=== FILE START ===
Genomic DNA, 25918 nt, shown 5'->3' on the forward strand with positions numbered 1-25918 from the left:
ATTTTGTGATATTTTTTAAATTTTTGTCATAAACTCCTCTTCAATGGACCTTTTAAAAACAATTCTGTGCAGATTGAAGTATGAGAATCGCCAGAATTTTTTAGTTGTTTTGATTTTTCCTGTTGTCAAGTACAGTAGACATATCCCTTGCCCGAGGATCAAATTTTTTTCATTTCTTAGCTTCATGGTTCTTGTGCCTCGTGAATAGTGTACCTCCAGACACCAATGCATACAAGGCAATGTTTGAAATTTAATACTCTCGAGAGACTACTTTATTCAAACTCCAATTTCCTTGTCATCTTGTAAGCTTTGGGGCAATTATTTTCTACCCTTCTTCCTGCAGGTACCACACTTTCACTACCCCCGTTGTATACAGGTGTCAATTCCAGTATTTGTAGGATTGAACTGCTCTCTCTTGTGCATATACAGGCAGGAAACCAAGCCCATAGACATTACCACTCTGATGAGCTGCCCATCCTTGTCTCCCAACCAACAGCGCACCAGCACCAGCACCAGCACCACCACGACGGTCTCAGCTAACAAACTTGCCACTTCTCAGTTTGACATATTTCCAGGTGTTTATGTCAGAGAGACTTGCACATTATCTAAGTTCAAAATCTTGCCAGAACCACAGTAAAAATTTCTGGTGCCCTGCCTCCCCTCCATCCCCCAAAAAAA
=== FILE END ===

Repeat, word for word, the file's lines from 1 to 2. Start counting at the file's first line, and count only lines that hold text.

Genomic DNA, 25918 nt, shown 5'->3' on the forward strand with positions numbered 1-25918 from the left:
ATTTTGTGATATTTTTTAAATTTTTGTCATAAACTCCTCTTCAATGGACCTTTTAAAAACAATTCTGTGCAGATTGAAGTATGAGAATCGCCAGAATTTTTTAGTTGTTTTGATTTTTCCTGTTGTCAAGTACAGTAGACATATCCCTTGCCCGAGGATCAAATTTTTTTCATTTCTTAGCTTCATGGTTCTTGTGCCTCGTGAATAGTGTACCTCCAGACACCAATGCATACAAGGCAATGTTTGAAATTTAATACTCTCGAGAGACTACTTTATTCAAACTCCAATTTCCTTGTCATCTTGTAAGCTTTGGGGCAATTATTTTCTACCCTTCTTCCTGCAGGTACCACACTTTCACTACCCCCGTTGTATACAGGTGTCAATTCCAGTATTTGTAGGATTGAACTGCTCTCTCTTGTGCATATACAGGCAGGAAACCAAGCCCATAGACATTACCACTCTGATGAGCTGCCCATCCTTGTCTCCCAACCAACAGCGCACCAGCACCAGCACCAGCACCACCACGACGGTCTCAGCTAACAAACTTGCCACTTCTCAGTTTGACATATTTCCAGGTGTTTATGTCAGAGAGACTTGCACATTATCTAAGTTCAAAATCTTGCCAGAACCACAGTAAAAATTTCTGGTGCCCTGCCTCCCCTCCATCCCCCAAAAAAA